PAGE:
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Telemedicine Standards in Mental Health

Telemedicine in mental health treatment has been in practice for over 40 years.  When this method of treatment was first introduced, it was reasonable to criticize its lack of security, confidentiality, and effectiveness.  But with advancements in technology and standards being compiled, it can now match face-to-face treatment in all three areas.

Thinking back to the 1960s technology brings memories of rotary dial telephones.  It would be considered high tech to use something more secure than a party line, where people used the same channel of communication at more than one location.  And even then it could not be considered secure.

Confidentiality was a major concern to skeptics since secured phone lines were not common to the public like they are today.  Laws didn’t exist to protect patient confidentiality like they do today either.  This type of security was very expensive, so in most cases it could only be assumed that it was not in place.  Therefore, patients could only get confidential mental health treatment via telemedicine at great personal expense.

Beyond security and confidentiality, effectiveness of 1960s telemedicine was in question.  This is not to question the intent or qualifications of mental health providers at the time.  However, in sessions much can be determined by facial expressions and patient demeanor that cannot be seen over an audio connection.  Unless secure video conferencing was used, which was incredibly expensive, e-therapy was lacking.

Telemedicine has evolved over the decades to where it is now possible for mental health patients to receive confidential and effective treatment from home.  Behavioral healthcare providers need to meet confidentiality standards as required by law for in-house treatment.  And it is now common to see video communication technology almost everywhere.

It is now reasonable to see telemedicine as effective and secure, rather than to be a skeptic.  While most of the general public, as well as professionals, may assume that these improvements have been made, they have not investigated the concrete proof of it.  Telehealth has become a great benefit to patients in widespread rural areas, with those with severe phobias, and others.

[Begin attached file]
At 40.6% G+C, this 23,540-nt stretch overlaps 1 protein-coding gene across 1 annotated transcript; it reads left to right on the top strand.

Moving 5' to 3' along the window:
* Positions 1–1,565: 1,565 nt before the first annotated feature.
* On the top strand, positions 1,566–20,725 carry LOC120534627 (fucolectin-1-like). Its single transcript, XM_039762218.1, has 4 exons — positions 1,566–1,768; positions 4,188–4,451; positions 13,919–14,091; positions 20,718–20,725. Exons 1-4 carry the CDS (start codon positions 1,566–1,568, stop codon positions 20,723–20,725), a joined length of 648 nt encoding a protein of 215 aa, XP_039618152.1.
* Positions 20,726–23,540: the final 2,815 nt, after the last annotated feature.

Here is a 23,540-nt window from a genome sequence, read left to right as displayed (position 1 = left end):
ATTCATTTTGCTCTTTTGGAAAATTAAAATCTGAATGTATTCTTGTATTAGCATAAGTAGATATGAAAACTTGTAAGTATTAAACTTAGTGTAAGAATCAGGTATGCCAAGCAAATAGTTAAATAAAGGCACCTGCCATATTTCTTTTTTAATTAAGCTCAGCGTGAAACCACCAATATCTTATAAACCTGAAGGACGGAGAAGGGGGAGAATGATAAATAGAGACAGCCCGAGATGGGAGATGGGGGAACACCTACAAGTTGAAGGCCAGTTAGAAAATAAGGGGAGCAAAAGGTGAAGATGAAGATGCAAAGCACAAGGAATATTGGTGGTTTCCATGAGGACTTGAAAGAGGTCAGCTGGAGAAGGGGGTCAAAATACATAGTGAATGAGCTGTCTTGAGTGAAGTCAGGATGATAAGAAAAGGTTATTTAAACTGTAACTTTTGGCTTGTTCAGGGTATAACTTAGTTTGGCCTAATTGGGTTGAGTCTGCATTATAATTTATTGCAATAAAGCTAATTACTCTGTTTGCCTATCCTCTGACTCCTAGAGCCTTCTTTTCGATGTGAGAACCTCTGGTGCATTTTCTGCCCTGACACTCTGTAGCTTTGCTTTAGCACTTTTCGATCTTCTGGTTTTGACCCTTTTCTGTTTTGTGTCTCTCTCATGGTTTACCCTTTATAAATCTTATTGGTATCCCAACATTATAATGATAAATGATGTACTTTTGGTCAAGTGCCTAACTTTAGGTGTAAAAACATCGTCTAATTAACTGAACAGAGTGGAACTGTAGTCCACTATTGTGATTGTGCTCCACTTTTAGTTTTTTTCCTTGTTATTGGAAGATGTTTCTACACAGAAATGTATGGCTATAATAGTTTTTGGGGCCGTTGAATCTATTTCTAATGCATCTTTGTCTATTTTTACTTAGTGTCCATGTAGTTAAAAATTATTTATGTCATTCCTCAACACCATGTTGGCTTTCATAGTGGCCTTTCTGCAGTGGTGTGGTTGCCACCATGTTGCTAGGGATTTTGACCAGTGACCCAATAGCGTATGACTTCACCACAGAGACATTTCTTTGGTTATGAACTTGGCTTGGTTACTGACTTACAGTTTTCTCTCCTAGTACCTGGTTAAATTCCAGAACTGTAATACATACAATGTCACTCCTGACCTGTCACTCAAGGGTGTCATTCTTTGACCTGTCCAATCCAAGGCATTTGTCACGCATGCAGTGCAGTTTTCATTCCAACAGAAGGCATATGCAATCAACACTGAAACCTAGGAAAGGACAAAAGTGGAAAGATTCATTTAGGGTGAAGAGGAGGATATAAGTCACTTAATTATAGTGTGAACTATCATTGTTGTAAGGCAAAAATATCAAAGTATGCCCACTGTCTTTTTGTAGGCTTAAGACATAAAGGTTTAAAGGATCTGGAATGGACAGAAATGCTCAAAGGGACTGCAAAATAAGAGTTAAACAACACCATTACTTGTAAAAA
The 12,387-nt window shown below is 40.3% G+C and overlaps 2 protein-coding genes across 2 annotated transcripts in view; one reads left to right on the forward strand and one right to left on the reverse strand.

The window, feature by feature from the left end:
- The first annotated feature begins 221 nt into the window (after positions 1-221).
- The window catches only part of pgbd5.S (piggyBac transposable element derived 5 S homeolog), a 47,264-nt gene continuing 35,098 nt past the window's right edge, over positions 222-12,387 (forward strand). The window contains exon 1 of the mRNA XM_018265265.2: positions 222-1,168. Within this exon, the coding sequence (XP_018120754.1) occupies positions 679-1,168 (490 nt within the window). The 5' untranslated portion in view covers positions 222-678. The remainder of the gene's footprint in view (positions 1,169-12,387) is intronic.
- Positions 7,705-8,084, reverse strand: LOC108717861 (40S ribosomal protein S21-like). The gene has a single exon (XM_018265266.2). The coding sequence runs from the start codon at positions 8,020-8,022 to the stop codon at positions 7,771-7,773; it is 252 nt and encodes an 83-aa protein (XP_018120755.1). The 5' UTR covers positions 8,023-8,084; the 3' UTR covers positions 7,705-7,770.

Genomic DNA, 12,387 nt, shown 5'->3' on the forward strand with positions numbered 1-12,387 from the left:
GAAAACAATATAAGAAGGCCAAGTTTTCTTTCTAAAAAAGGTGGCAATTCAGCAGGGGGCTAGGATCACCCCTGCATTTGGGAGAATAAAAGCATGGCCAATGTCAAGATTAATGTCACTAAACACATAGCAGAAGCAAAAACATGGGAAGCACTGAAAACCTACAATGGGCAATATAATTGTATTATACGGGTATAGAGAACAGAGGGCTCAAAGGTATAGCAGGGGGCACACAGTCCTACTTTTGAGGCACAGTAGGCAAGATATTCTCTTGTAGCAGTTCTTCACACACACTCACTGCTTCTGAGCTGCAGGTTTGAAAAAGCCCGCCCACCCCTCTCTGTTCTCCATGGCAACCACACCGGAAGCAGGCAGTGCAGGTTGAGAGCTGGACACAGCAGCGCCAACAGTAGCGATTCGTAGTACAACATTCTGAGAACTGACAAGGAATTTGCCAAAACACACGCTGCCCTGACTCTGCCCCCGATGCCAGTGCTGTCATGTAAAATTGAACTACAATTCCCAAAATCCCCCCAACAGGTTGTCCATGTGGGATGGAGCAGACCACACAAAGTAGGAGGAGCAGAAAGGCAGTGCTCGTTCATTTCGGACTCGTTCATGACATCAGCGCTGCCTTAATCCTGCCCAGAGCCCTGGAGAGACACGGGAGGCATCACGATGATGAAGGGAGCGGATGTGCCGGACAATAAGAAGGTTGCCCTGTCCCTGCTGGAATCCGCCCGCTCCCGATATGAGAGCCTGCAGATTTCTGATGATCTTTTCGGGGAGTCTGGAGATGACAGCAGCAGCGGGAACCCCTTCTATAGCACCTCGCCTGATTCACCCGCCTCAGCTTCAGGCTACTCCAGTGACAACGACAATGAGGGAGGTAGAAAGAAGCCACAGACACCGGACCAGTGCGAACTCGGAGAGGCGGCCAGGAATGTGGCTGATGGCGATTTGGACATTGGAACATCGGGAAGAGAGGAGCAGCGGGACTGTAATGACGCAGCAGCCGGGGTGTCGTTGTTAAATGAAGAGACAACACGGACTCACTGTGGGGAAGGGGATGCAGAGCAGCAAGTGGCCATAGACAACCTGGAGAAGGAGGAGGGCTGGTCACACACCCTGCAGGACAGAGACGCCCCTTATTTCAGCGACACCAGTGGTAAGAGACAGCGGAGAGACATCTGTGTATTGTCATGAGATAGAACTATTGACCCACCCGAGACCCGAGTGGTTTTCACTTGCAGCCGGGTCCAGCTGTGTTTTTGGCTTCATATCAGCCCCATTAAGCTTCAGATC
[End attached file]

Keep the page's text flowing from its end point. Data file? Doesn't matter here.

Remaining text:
Therapy sessions as well as vital signs can be transmitted over secure communication lines in a reliable manner.  Providers that have kept up with the latest technologies may only require minor hardware and software upgrades to provide tele-mental health.  They most likely have security standards in place if they are already transmitting patient information.

The important thing to note is that all of the technology and security individuals may fear get lost on telemedicine are already in daily use.  Responsible providers make confidentiality a top priority, and the use of technology has its own security standards.  So there is no longer a reason to be skeptical.

The American Telemedicine Association is in the process of compiling a list of standards for use among all telemedicine providers.  While many providers already hold to these standards, it is important they appear in writing for the purposes of adherence and continuity of care.

Tarzana Treatment Centers in Los Angeles is taking steps toward providing telemedicine in mental health and drug treatment.  As we cling to stringent standards at our facilities, the same is true as we move forward in this area.  We already follow confidentiality guidelines and secure technology standards, and will bring those into telemedicine.

We currently provide mental health treatment as part of our commitment to integrated behavioral healthcare in alcohol and drug treatment.  If you or a loved one needs help with alcohol dependence, drug addiction, or co-occurring mental health disorders, please call us now at 888-777-8565 or contact us here.

Southern California Locations for Alcohol and Drug Treatment
Tarzana Treatment Centers has locations all over Southern California in Los Angeles County. Other than our central location in Tarzana, we have facilities in Lancaster in the Antelope Valley, Long Beach, and in Northridge and Reseda in the San Fernando Valley.

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